Taking a bribe is, obviously, no part of the legislative process or function. CJ DY Chandrachud in the Sita Soren Vs UOI case seems to be driven by the logic adduced by CJ Burger in the Brewster Case and Salmon Commission. In the present case, an appeal was filed by Sita Soren, daughter-in-law of Sibu Soren of the infamous JMM bribery case as the Jharkhand High Court refused to quash the charge sheet filed by the CBI alleging that she took a bribe for voting in Rajya Sabha in 2012.

The seven-judge bench unanimously decreed that parliamentary privileges are not gateways to claim privileges from the general law of the land. Corruption and bribery of MLAs and MPs, the Court held, erode the foundation of Indian democracy. It dismissed the notion that whittling down parliamentary immunity would expose a vote or a speech made by the lawmakers in the house to criminal investigation and thus enhance the possibility of abuse of law. Bribed lawmakers were destructive to the ‘aspiration and ideals of the Constitution and create a polity which deprives citizens of a responsible, responsive and representative democracy’.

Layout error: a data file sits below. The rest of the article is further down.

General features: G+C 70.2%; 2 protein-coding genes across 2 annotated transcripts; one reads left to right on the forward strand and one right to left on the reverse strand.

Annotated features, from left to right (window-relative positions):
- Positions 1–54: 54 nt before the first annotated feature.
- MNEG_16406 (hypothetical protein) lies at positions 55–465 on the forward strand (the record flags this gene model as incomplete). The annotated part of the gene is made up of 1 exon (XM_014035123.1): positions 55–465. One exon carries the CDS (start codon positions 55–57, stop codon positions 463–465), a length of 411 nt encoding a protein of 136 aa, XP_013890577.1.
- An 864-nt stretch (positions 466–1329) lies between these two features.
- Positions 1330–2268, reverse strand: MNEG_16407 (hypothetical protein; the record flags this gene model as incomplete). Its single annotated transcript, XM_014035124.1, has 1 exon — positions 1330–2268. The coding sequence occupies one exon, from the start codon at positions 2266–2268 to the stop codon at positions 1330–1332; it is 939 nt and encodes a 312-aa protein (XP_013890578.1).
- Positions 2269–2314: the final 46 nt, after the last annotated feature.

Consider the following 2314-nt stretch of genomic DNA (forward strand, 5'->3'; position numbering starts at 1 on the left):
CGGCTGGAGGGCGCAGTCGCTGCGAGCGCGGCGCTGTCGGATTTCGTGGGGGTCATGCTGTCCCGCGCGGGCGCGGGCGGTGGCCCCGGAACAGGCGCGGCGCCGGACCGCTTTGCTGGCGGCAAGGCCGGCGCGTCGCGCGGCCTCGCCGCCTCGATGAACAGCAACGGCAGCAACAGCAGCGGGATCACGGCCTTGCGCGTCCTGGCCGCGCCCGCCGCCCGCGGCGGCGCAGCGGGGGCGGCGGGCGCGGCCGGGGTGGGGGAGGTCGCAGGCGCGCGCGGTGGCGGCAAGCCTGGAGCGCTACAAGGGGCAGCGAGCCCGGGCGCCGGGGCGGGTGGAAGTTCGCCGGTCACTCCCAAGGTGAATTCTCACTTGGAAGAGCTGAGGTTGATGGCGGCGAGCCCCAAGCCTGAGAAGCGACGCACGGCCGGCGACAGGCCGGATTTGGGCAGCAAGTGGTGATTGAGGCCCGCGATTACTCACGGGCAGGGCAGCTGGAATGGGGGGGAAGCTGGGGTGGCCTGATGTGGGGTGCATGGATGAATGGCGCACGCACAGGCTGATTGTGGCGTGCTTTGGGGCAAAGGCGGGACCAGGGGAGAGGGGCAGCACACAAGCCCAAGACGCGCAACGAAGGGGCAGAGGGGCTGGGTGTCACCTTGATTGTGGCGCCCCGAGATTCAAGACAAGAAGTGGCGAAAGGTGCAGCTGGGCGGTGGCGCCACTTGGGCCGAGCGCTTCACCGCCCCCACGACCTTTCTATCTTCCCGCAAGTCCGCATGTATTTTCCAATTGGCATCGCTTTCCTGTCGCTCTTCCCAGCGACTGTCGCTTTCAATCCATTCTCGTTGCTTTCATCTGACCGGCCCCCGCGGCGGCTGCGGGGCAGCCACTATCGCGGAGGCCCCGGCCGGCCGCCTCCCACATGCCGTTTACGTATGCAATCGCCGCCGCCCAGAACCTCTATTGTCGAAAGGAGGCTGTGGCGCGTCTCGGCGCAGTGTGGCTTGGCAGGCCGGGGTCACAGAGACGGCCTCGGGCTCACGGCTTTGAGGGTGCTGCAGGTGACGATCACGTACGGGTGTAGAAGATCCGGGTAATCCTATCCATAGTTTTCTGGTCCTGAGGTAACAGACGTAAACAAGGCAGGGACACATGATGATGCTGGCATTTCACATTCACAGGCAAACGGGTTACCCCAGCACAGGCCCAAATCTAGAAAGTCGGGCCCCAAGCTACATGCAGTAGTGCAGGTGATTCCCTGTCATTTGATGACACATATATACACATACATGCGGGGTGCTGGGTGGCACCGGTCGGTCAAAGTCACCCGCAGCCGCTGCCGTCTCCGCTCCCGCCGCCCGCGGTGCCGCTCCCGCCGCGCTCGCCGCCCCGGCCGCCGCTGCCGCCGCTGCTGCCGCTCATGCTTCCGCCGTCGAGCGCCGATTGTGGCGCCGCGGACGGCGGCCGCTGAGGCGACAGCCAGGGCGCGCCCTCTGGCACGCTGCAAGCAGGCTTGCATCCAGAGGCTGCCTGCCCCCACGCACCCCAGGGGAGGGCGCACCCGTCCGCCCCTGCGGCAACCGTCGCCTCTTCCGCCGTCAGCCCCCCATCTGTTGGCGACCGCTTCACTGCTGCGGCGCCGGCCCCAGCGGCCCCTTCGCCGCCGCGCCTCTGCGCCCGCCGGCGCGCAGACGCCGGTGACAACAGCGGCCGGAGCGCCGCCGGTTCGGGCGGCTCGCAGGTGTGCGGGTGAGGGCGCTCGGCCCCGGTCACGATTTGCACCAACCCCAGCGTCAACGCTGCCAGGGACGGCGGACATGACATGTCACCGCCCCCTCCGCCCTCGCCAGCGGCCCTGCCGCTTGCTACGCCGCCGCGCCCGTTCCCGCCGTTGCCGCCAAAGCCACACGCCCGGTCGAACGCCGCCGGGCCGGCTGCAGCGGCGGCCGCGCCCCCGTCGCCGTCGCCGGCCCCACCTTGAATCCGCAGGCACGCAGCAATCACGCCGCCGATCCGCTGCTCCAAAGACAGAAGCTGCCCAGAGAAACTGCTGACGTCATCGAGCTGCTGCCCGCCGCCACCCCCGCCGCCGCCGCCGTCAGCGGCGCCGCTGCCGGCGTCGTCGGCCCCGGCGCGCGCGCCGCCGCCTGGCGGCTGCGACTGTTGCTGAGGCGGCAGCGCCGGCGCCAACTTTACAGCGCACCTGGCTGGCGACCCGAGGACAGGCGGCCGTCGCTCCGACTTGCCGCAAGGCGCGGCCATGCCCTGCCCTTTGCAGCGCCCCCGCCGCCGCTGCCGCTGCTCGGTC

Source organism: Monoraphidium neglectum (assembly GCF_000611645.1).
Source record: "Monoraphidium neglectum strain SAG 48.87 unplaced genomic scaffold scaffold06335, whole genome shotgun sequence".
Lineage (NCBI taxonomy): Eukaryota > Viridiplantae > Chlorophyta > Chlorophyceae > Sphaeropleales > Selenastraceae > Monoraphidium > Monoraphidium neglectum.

The Supreme Court has applied a two-fold test, to identify areas where full immunity should be given to MLAs and MPs inside the house to speak and vote. One is where the action of a legislator enhances the dignity and authority of the house. Second, if they were in the exercise of his right to free speech, protest, and freedom from arrest. Quite clearly, be it, Sita Soren, in 2012 or her fatherin-law in 1993 to bail out Narasimha Rao’s minority government after allegedly taking bribes do not remotely fit into the twofold test of the Supreme Court.

The judgment has turned anti-corruption law on its head. The judgment has interesting ramifications on issues like freedom under Art 105 enjoyed by MPs inside the Parliament being independent of Art 19, which provides freedom of speech and expression to Indian citizens. Many believe freedom under 105 is independent of Art 19 which imposes reasonable restrictions by the state and gives full freedom in casting of his votes.